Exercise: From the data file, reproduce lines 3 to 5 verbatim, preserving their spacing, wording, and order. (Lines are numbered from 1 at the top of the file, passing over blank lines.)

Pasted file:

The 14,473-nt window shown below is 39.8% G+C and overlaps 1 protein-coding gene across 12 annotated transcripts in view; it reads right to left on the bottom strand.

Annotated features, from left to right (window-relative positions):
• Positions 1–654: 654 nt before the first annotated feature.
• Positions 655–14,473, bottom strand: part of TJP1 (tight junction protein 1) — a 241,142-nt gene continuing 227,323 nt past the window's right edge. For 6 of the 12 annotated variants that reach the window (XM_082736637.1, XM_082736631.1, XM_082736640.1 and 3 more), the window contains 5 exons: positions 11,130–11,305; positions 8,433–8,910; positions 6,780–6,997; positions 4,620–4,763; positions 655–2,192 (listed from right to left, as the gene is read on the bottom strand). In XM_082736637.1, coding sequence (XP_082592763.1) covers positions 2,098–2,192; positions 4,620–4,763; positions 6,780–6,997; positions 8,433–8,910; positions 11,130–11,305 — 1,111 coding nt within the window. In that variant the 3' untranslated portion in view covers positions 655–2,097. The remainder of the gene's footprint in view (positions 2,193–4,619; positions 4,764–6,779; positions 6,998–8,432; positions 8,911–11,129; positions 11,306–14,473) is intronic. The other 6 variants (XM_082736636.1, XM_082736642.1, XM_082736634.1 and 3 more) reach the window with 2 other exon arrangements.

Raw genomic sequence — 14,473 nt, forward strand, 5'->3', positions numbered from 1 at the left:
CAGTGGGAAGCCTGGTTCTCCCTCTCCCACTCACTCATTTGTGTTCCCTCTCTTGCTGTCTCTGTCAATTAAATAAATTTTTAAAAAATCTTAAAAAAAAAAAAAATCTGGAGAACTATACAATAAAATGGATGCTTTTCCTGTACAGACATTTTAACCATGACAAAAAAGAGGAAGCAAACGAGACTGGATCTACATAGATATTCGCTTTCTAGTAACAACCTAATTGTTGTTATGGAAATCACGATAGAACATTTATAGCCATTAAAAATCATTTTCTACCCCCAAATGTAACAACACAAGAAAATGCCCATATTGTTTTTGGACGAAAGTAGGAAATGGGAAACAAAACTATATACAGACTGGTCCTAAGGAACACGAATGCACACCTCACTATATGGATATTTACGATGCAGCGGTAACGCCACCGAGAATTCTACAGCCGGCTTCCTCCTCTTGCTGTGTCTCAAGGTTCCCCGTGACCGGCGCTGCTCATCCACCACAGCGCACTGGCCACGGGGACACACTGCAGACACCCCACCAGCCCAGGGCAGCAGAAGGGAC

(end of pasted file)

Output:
• Positions 1–654: 654 nt before the first annotated feature.
• Positions 655–14,473, bottom strand: part of TJP1 (tight junction protein 1) — a 241,142-nt gene continuing 227,323 nt past the window's right edge. For 6 of the 12 annotated variants that reach the window (XM_082736637.1, XM_082736631.1, XM_082736640.1 and 3 more), the window contains 5 exons: positions 11,130–11,305; positions 8,433–8,910; positions 6,780–6,997; positions 4,620–4,763; positions 655–2,192 (listed from right to left, as the gene is read on the bottom strand). In XM_082736637.1, coding sequence (XP_082592763.1) covers positions 2,098–2,192; positions 4,620–4,763; positions 6,780–6,997; positions 8,433–8,910; positions 11,130–11,305 — 1,111 coding nt within the window. In that variant the 3' untranslated portion in view covers positions 655–2,097. The remainder of the gene's footprint in view (positions 2,193–4,619; positions 4,764–6,779; positions 6,998–8,432; positions 8,911–11,129; positions 11,306–14,473) is intronic. The other 6 variants (XM_082736636.1, XM_082736642.1, XM_082736634.1 and 3 more) reach the window with 2 other exon arrangements.

Raw genomic sequence — 14,473 nt, forward strand, 5'->3', positions numbered from 1 at the left: